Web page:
As a Graphic Designer, I regularly keep myself up to date with design styles and trends as it keeps me inspired to create. With the world of Pinterest, it makes it even easier to discover new ideas from all over the world. I’ve really noticed a geometric trend recently and a big shift toward minimal clean styles.
A few weeks ago I came across identity packages created for completely different brands in totally different parts of North America, but they’re so similar it’s kind of hilarious. I mean, they use a very similar type style, and even have similar shaped icon designs, but the brands are completely different, in fact they couldn’t be any more different.
One brand is a local Vancouver coffee shop located in the heart of Yaletown, British Columbia. The other brand is the Jewish Museum in New York City.
Check out the similarities in the samples I’ve gathered.
(source: small victory bakery)
(source: sagmeister & walsh)
Both identity packages were created by high-end design firms and I’m sure plenty of research went into their creations, but it just goes to show that no matter how much research you do, it’s almost impossible to be completely original these days.
The identity package for Small Victory bakery was created by Glasfurd & Walker, while the Jewish Museum identity package was created by Sagmeister & Walsh. Both firms have many years of experience and impressive portfolios. I follow both of their work quite closely, with great admiration, but this coincidence just made me ponder design trends and originality.
In recent years I’ve basically come to the conclusion that nothing is original anymore. There’s always been similar designs or copy cats out there, but we never came across them as easily way back in the day, because we weren’t as connected as we are today.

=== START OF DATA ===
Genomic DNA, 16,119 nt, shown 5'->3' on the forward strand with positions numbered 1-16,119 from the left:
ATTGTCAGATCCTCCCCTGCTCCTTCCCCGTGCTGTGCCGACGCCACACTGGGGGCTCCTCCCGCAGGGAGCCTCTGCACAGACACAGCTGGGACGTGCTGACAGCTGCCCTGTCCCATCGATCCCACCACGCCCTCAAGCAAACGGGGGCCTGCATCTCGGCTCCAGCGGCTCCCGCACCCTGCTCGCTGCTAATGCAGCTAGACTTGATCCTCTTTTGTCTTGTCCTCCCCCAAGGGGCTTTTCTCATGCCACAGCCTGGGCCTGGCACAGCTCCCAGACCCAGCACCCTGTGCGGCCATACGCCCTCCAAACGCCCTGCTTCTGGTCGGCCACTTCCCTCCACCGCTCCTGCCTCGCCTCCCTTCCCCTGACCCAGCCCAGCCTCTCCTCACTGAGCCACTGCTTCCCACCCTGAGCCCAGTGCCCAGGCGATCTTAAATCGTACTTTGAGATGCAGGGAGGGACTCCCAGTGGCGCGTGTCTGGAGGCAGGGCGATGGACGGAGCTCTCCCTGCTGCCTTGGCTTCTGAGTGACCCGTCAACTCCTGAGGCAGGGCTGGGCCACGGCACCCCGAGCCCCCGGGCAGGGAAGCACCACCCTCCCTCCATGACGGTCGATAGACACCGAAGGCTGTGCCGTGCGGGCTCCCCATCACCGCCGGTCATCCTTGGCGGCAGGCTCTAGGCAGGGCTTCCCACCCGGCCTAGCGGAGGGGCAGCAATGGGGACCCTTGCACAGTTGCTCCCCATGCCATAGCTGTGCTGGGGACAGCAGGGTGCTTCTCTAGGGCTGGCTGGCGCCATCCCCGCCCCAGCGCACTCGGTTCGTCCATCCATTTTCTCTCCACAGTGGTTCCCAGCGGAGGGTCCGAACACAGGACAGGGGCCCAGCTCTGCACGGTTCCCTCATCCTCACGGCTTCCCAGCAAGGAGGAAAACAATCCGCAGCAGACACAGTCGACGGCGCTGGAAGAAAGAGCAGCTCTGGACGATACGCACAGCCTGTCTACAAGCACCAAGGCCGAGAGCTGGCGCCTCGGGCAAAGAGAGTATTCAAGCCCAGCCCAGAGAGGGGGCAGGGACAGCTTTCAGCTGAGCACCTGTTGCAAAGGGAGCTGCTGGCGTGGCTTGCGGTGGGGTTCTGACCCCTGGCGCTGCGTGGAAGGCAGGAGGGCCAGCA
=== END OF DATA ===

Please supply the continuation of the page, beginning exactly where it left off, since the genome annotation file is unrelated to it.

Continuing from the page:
With Pinterest and other social media applications, it’s really easy plough through a lot of images and information in a short period of time and when you finally sit down and start creating a design, without knowing it you’re influenced by something you saw for a split second in your feed. It’s been on my mind a lot lately. I wonder how many brands have similar identity designs just out of coincidence.
I think the main thing to take from this is that whatever you create, it will always be some what original because the brand, company name and look/feel will be unique, so you’re not completely relying on visual design. Think of it this way, a million logos have been designed using Helvetica for years and years, but somehow they each end up being unique.
Luckily in my comparison above, there’s distinct differences in colours, styles and lines. What do you think, is this a copy cat situation or just a case of coincidence?
A little Garden State reference on originality: